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A SOCRED WIFE REMINISCES --- REMEMBERS FRENZY, DISILLUSIONMENT
Taken from the Edmonton Journal, Canada
Widow, 98, looks back on husband's tumultuous years with Aberhart. Kathleen Bourcier reminisces about the role her husband, Albert, played in the 1937 backbenchers' revolt against then premier William Aberhart.
Bourcier's Franco-Albertan husband, Albert, had been hand-picked by Aberhart to run in the constituency of Lac Ste Anne. The campaign trail in those days was literally a trail. Albert, a Massachusetts-born school teacher, had one particularly hellish journey down a muddy road one night in 1935, employing three different means of transportation to get to a town hall meeting where he had promised to speak.
He started out in a jalopy, but road conditions were so bad he switched to a horse-drawn wagon and eventually to a truck before it, too, landed in the ditch. "It was impossible to go on," Albert told a CBC documentary producer before his death on Feb. 8, 1982.
The couple met at a small school near Wadena, Sask., where Kathleen was teaching and the handsome Albert was hired to be her principal. Lois was already born when they moved to Alberta in 1931. Albert had got a job teaching at a school in Rich Valley, near Whitecourt. But four years later, he entered politics and joined the new government that roared into power on August 22.
Aberhart unseated the United Farmers of Alberta, seizing 56 of the province's 63 seats, largely on his promise to Depression-stricken Albertans that within 18 months he would build a new economic system that would provide each Albertan $25 a month. The first year passed fairly swiftly as the radio evangelist set about downsizing government. But soon some Albertans started to worry that Aberhart might not keep his promise of a $25-per-month dividend. The premier didn't seem too worried about it. According to historian Harold J. Schultz, just one week after the election, the premier remarked: "Seventyf ive per cent of those who voted for me don't expect any dividend, but hope for a just and honest government."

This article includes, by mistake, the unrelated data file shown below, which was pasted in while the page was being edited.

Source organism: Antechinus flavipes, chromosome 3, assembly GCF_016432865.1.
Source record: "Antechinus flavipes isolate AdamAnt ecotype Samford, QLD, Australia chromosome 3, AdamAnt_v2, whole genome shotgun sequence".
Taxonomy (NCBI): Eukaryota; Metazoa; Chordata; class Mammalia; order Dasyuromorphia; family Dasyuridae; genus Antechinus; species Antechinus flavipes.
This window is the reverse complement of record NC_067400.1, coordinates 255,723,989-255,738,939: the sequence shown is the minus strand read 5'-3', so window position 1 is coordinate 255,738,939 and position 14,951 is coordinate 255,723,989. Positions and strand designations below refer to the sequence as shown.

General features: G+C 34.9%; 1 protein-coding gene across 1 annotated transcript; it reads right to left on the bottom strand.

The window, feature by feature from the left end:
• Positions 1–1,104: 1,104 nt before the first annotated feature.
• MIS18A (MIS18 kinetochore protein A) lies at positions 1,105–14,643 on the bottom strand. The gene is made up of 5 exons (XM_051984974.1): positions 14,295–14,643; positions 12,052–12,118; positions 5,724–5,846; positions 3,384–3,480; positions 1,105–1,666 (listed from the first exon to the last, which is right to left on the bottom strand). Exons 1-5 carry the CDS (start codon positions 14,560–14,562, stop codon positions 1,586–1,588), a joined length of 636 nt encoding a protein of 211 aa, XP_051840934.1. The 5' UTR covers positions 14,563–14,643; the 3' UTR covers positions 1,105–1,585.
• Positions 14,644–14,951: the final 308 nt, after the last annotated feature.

That's not what Bourcier and other backbench MLAs were hearing. But 16 months after Aberhart took office, the MLAs were finding it tough to face their constituents. Experts were brought in to instruct the government on the Social Credit economic formula, but they soon threw their hands up in despair, saying the government didn't seem committed to Social Credit principles. By the time the spring session of the legislature opened in February 1937, some MLAs began to speak openly against the government.
A group of more than 20 MLAs led by Dr. Harry Brown, Bourcier and others began to meet regularly in the basement of Edmonton's Corona Hotel to complain about the state of affairs and plot strategy to force Aberhart to start implementing the Social Credit policies he promised. When the March budget failed to bring any sign of that happening, the backbenchers launched a revolt. They refused to support the budget until it included the Social Credit measures. The divided caucus met several times in an unsuccessful bid to resolve the issue, but Bourcier launched the filibuster in a lengthy speech that branded the budget "a complete denial of Social Credit." According to Schultz, in his article The Social Credit Back-Benchers' Revolt, 1937, Bourcier said he was always opposed to "the hush-hush policies and secret caucus methods of government," but "there's nothing secret about what has been done in the last 18 months. ... The government has done nothing."
The dispute lasted all spring. At one point it seemed the Lieutenant-governor would have to either appoint insurgent leader Harry Brown as premier or dissolve the government and call an election, but Aberhart and his cabinet eventually resolved the crisis by creating a special Social Credit Board to advise the government and to implement the Social Credit principles. Bourcier was among the last to end the filibuster. "My husband, being a Frenchman, had quite a temper and he was very unhappy with what they were trying to pass," recalls his wife.